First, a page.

If the CPU is the heart of a computer, the motherboard is its circulatory system. The motherboard is a vital component of any PC, but it can be easily be overlooked and skimped upon when you are building. I don’t recommend skimping on any PC part, PSU especially, but the motherboard can make or break your build. Make sure it has all of the connections you want, USB3, SATA III, VGA, HDMI, DVI, AMD Crossfire, Nvidia SLI, audio connectors, whatever you require. Since the motherboard lays the foundation for the rest of your build, it is best you get it right the first time. I chose to use the MSI B85M-G43 because I felt like it had the best value/quality ratio per my needs. It had available connections for everything I wanted and more.
The B85M-G43 has a slew of connections for such a small board. The most important features to my build were:
- A PCI-Express 3.0 x16 slot for modern graphics cards. For when, and if, I get a GPU in the future.
- LGA 1150 socket, for Intel Haswell (4th gen) Core i3, i5, i7 Processors
- 2x PCI-Express 2.0 x1 Slots for TV tuner cards.
- 4x DDR3 slots for RAM upgrades, if necessary.
- HDMI port capable of 4K resolution via Intel integrated graphics
- 6 USB ports (2 USB3 on the rear panel, there are two more USB3 ports on the front of the case for a total of 4) and 4 USB2. That should be enough, even though there are two more USB3 connections on the board.
- Realtek RTL8111G LAN, for wired networking.
The motherboard and case perfectly aligned and made installation very easy. Position the I/O shield, position the motherboard so it lines up with the I/O shield and the standoff screws, tighten the screws that connect to the standoffs and you are good to go.
I only encountered one problem during my motherboard installation. If you look at the picture above, you will see a large blue USB3 connector at the top of the board, near the 24-pin power connector. In front of that are the mounting holes for the storage drive stand. I took the stand out to have more room to install the motherboard, you can see it in the photo near the top of this post. The USB3 ports for the front of the case need to be connected here, if that connection is made, it would be physically impossible to re-install the storage drive stand. So I had to make a choice. No front USB ports or no storage drive stand? Considering where this PC will be stored, having easy access to two USB3 ports easily won that battle, I would need to find another place to mount my storage drives. The motherboard you choose may have the same issues, it might not. It all depends on how the manufacturer designed the board, no two motherboards models are exactly alike. Considering everything that could have gone wrong, it wasn’t really that big of a deal. Luckily there are a few more places where I can mount a storage drive. But you might want to be aware of where your important motherboard connections are before you decide to purchase.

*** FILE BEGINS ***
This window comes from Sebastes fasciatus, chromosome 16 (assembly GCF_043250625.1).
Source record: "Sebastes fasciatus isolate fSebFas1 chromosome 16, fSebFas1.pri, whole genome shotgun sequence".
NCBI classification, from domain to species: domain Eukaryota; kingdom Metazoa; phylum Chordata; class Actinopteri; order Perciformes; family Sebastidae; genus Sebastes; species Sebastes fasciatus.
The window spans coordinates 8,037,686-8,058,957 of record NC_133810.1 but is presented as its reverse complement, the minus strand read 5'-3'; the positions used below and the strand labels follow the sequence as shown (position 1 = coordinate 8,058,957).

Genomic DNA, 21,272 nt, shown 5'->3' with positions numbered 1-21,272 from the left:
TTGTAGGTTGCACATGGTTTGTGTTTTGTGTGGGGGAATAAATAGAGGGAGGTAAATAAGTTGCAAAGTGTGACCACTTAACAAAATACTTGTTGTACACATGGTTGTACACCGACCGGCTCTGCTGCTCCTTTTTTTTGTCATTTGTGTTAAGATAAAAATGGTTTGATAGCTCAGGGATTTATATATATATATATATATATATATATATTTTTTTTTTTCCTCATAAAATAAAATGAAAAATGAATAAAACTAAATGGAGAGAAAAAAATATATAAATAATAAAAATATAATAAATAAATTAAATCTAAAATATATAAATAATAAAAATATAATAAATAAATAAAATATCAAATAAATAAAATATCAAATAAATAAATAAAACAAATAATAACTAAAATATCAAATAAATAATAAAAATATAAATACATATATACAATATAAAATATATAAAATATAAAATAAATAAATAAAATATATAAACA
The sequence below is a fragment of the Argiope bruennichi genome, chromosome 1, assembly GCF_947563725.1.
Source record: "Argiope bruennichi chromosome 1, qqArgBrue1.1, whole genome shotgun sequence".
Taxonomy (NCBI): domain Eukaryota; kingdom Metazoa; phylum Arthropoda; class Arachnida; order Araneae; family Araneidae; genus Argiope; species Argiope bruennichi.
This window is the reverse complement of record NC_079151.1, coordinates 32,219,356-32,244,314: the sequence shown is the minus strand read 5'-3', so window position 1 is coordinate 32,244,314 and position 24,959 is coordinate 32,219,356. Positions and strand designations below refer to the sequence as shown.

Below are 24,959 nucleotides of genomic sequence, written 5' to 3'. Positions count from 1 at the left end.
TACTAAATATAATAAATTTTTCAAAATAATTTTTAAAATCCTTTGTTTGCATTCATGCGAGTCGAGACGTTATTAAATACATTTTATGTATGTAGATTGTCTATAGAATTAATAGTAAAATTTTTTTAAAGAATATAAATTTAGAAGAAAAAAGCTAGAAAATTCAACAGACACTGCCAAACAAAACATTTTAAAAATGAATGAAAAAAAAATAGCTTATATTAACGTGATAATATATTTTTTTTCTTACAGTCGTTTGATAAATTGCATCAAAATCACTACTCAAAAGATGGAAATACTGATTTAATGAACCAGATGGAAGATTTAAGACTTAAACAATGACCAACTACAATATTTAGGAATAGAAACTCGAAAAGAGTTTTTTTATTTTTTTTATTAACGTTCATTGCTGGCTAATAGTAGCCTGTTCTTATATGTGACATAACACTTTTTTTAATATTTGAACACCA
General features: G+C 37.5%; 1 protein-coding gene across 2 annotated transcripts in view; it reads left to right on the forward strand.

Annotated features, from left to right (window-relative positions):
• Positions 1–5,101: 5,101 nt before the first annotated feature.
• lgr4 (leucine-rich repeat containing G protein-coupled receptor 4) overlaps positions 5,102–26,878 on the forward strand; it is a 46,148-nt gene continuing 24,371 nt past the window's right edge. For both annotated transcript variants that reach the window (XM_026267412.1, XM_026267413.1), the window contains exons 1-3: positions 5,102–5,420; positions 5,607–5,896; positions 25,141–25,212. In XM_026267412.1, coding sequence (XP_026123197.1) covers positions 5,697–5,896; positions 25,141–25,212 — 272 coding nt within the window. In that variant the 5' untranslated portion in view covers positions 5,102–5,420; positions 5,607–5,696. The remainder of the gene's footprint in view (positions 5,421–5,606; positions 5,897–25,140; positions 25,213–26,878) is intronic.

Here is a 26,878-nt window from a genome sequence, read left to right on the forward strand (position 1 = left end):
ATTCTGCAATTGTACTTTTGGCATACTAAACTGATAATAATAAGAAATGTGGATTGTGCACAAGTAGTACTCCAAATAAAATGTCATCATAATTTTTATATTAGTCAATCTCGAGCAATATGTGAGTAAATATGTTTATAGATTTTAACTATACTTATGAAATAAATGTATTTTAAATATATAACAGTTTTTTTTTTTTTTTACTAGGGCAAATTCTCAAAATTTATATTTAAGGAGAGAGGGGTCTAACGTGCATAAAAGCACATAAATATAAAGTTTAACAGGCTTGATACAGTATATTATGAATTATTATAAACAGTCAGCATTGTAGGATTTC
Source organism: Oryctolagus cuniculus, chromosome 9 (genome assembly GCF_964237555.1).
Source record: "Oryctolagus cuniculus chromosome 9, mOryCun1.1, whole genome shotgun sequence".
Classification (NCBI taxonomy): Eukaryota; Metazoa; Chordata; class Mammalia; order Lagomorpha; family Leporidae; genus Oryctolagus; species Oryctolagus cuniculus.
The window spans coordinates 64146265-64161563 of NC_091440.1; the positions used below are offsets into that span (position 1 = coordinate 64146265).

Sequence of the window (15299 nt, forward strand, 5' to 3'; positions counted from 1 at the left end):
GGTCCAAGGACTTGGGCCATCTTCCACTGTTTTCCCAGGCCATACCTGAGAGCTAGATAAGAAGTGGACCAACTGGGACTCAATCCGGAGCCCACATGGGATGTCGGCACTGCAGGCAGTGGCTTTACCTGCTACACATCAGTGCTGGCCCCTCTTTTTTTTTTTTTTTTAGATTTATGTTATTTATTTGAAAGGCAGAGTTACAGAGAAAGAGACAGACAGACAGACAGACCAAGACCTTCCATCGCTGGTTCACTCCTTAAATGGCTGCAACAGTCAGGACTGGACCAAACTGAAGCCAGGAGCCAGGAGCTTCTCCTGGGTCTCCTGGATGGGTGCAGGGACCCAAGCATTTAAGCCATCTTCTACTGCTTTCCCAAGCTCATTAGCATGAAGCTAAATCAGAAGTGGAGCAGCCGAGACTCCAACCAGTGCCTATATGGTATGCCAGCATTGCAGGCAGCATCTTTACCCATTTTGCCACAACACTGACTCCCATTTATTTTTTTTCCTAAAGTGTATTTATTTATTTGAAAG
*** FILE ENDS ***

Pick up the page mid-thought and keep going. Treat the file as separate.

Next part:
The Silverstone ML04B case has room for 4 80mm case fans. Considering where I will be storing my HTPC (cramped quarters & not much room for airflow), I decided to add two additional case fans to my chassis. You don’t need to add any extra case fans, they are not required for a normal PC build, but it’s a good idea if your situation is like mine. The two case fans should provide adequate ventilation and cooling to remove excess heat from the inside of the case. Only one side of the ML04B case has room for additional case fans. The fans are virtually silent, which is ideal for an HTPC build.
I chose the above mounting positions based on where I think extra airflow could be useful. But feel free to go for all four mounting locations, it won’t hurt anything. Your motherboard might not be able to power all four case fans (not enough 3-pin fan connectors, mine had only two), but there are other ways of getting power to a fan, consider that before purchasing four fans. Usually, you want to create linear airflow throughout the case, but considering the fact that you cannot mount fans anywhere else on the case, I figured it would be best to try and draw away as much heat as I can.
We are well on our way towards building a kick ass 4K HTPC! Next time we will be wrapping up our HTPC build by installing the processor, SSD, RAM, and optical drive. Don’t touch that dial. Part 3